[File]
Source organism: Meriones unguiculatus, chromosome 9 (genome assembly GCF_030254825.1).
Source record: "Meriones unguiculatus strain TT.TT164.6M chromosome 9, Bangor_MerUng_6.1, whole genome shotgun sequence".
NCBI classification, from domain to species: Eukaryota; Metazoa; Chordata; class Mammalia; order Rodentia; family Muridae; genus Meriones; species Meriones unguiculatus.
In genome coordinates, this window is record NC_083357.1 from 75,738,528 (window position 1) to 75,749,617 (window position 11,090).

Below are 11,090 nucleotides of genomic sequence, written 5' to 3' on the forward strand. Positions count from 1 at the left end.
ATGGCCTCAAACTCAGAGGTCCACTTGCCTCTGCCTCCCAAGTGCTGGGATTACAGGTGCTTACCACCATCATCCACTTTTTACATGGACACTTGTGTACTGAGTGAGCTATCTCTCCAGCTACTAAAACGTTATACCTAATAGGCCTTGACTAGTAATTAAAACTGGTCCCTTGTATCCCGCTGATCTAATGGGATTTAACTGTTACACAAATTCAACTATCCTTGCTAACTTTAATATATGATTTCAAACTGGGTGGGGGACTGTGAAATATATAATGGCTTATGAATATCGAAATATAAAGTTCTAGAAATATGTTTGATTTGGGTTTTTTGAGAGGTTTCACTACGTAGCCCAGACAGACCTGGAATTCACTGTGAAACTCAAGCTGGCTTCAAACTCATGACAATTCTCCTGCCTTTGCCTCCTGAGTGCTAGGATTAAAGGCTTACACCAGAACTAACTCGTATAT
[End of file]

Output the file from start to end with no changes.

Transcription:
Source organism: Meriones unguiculatus, chromosome 9 (genome assembly GCF_030254825.1).
Source record: "Meriones unguiculatus strain TT.TT164.6M chromosome 9, Bangor_MerUng_6.1, whole genome shotgun sequence".
NCBI classification, from domain to species: Eukaryota; Metazoa; Chordata; class Mammalia; order Rodentia; family Muridae; genus Meriones; species Meriones unguiculatus.
In genome coordinates, this window is record NC_083357.1 from 75,738,528 (window position 1) to 75,749,617 (window position 11,090).

Below are 11,090 nucleotides of genomic sequence, written 5' to 3' on the forward strand. Positions count from 1 at the left end.
ATGGCCTCAAACTCAGAGGTCCACTTGCCTCTGCCTCCCAAGTGCTGGGATTACAGGTGCTTACCACCATCATCCACTTTTTACATGGACACTTGTGTACTGAGTGAGCTATCTCTCCAGCTACTAAAACGTTATACCTAATAGGCCTTGACTAGTAATTAAAACTGGTCCCTTGTATCCCGCTGATCTAATGGGATTTAACTGTTACACAAATTCAACTATCCTTGCTAACTTTAATATATGATTTCAAACTGGGTGGGGGACTGTGAAATATATAATGGCTTATGAATATCGAAATATAAAGTTCTAGAAATATGTTTGATTTGGGTTTTTTGAGAGGTTTCACTACGTAGCCCAGACAGACCTGGAATTCACTGTGAAACTCAAGCTGGCTTCAAACTCATGACAATTCTCCTGCCTTTGCCTCCTGAGTGCTAGGATTAAAGGCTTACACCAGAACTAACTCGTATAT